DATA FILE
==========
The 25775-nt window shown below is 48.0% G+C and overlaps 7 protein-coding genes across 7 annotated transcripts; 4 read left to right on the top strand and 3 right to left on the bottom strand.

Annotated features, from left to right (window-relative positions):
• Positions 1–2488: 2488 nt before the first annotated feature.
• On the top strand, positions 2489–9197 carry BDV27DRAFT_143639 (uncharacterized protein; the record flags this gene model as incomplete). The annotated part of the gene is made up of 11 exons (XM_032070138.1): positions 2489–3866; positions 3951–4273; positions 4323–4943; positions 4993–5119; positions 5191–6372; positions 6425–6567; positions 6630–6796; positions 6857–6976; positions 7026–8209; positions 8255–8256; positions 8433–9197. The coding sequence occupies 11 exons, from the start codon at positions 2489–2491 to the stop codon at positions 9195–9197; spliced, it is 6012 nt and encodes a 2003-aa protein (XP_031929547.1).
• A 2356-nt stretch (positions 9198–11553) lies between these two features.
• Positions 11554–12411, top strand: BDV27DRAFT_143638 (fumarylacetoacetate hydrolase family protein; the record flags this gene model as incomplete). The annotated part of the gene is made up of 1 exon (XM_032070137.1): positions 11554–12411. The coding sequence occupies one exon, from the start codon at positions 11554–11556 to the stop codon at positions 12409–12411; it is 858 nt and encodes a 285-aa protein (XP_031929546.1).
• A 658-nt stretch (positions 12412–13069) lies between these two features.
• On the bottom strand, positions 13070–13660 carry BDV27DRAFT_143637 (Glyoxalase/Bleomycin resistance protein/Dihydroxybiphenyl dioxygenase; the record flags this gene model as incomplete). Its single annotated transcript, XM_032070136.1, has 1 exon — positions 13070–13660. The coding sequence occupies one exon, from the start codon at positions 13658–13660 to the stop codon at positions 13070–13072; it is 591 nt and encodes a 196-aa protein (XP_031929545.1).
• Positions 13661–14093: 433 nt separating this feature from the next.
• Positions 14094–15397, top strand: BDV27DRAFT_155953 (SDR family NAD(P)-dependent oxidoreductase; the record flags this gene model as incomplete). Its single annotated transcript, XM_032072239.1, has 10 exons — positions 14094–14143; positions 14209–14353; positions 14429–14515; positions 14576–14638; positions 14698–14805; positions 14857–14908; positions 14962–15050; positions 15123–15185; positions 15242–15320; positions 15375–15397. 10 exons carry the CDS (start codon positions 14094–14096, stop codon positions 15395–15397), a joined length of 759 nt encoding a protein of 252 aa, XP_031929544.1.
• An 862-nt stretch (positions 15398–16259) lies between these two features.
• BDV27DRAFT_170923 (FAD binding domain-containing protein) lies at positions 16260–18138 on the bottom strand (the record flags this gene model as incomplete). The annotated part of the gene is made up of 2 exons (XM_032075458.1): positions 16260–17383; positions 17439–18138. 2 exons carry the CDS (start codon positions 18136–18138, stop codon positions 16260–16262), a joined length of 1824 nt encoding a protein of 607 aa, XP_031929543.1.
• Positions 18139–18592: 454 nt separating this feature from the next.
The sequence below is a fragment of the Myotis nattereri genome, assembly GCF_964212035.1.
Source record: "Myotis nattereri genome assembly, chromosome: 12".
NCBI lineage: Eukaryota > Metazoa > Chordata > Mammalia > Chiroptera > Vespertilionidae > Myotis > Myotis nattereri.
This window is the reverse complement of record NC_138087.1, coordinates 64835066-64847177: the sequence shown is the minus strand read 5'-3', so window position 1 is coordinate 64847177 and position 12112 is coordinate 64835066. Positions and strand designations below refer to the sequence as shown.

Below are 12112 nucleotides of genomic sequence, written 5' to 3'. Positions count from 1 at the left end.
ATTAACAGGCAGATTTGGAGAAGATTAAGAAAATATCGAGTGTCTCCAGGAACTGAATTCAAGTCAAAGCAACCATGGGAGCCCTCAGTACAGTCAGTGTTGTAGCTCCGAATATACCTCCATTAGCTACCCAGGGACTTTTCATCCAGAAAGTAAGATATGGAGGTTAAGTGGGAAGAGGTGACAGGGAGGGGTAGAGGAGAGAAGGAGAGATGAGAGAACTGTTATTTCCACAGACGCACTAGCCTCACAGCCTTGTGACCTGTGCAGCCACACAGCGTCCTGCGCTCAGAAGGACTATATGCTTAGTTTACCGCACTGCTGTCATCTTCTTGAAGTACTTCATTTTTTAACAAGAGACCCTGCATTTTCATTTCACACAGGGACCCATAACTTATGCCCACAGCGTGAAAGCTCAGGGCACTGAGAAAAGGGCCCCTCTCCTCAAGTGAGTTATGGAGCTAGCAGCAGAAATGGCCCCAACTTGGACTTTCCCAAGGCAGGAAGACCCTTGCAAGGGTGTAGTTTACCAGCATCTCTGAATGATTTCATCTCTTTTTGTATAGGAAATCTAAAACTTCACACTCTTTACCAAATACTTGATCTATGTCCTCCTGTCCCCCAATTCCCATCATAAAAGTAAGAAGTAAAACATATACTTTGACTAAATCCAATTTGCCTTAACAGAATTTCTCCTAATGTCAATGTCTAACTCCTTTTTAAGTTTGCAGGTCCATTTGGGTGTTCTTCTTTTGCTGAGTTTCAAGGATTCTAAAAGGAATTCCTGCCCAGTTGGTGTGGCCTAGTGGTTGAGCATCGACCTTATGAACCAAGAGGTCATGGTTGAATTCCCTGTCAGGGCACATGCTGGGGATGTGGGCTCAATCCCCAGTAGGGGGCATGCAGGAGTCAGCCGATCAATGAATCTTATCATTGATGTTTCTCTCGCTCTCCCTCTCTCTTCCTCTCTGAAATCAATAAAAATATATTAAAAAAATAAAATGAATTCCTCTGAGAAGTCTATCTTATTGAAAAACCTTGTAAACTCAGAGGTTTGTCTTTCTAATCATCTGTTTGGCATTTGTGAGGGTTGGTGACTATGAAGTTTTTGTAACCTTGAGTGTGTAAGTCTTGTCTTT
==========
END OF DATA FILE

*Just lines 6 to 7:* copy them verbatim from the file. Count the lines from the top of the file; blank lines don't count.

• Positions 11554–12411, top strand: BDV27DRAFT_143638 (fumarylacetoacetate hydrolase family protein; the record flags this gene model as incomplete). The annotated part of the gene is made up of 1 exon (XM_032070137.1): positions 11554–12411. The coding sequence occupies one exon, from the start codon at positions 11554–11556 to the stop codon at positions 12409–12411; it is 858 nt and encodes a 285-aa protein (XP_031929546.1).
• A 658-nt stretch (positions 12412–13069) lies between these two features.